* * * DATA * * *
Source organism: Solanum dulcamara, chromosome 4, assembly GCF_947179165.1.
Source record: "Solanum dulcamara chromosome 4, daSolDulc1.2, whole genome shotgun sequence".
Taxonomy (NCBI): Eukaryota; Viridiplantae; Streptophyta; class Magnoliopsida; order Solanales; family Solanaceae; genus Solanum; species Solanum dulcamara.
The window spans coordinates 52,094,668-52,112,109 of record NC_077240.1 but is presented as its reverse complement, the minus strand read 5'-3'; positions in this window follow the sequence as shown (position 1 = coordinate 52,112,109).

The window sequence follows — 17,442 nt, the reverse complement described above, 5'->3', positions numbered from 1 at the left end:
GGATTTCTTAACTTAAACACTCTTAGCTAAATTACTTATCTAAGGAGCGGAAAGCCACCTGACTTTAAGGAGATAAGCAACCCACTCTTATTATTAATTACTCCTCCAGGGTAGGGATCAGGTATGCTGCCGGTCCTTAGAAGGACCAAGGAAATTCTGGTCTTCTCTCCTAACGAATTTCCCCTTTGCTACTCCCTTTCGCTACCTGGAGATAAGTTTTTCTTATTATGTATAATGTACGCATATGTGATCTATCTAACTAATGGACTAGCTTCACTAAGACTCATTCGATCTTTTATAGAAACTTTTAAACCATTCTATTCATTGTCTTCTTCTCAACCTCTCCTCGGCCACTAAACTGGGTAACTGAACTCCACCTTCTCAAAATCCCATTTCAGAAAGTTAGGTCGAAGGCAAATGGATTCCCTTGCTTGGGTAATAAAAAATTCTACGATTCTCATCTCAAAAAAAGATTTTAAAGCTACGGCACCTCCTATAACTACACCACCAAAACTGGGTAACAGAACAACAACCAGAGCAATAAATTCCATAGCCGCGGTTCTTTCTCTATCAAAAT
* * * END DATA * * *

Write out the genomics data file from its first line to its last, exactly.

Source organism: Solanum dulcamara, chromosome 4, assembly GCF_947179165.1.
Source record: "Solanum dulcamara chromosome 4, daSolDulc1.2, whole genome shotgun sequence".
Taxonomy (NCBI): Eukaryota; Viridiplantae; Streptophyta; class Magnoliopsida; order Solanales; family Solanaceae; genus Solanum; species Solanum dulcamara.
The window spans coordinates 52,094,668-52,112,109 of record NC_077240.1 but is presented as its reverse complement, the minus strand read 5'-3'; positions in this window follow the sequence as shown (position 1 = coordinate 52,112,109).

The window sequence follows — 17,442 nt, the reverse complement described above, 5'->3', positions numbered from 1 at the left end:
GGATTTCTTAACTTAAACACTCTTAGCTAAATTACTTATCTAAGGAGCGGAAAGCCACCTGACTTTAAGGAGATAAGCAACCCACTCTTATTATTAATTACTCCTCCAGGGTAGGGATCAGGTATGCTGCCGGTCCTTAGAAGGACCAAGGAAATTCTGGTCTTCTCTCCTAACGAATTTCCCCTTTGCTACTCCCTTTCGCTACCTGGAGATAAGTTTTTCTTATTATGTATAATGTACGCATATGTGATCTATCTAACTAATGGACTAGCTTCACTAAGACTCATTCGATCTTTTATAGAAACTTTTAAACCATTCTATTCATTGTCTTCTTCTCAACCTCTCCTCGGCCACTAAACTGGGTAACTGAACTCCACCTTCTCAAAATCCCATTTCAGAAAGTTAGGTCGAAGGCAAATGGATTCCCTTGCTTGGGTAATAAAAAATTCTACGATTCTCATCTCAAAAAAAGATTTTAAAGCTACGGCACCTCCTATAACTACACCACCAAAACTGGGTAACAGAACAACAACCAGAGCAATAAATTCCATAGCCGCGGTTCTTTCTCTATCAAAAT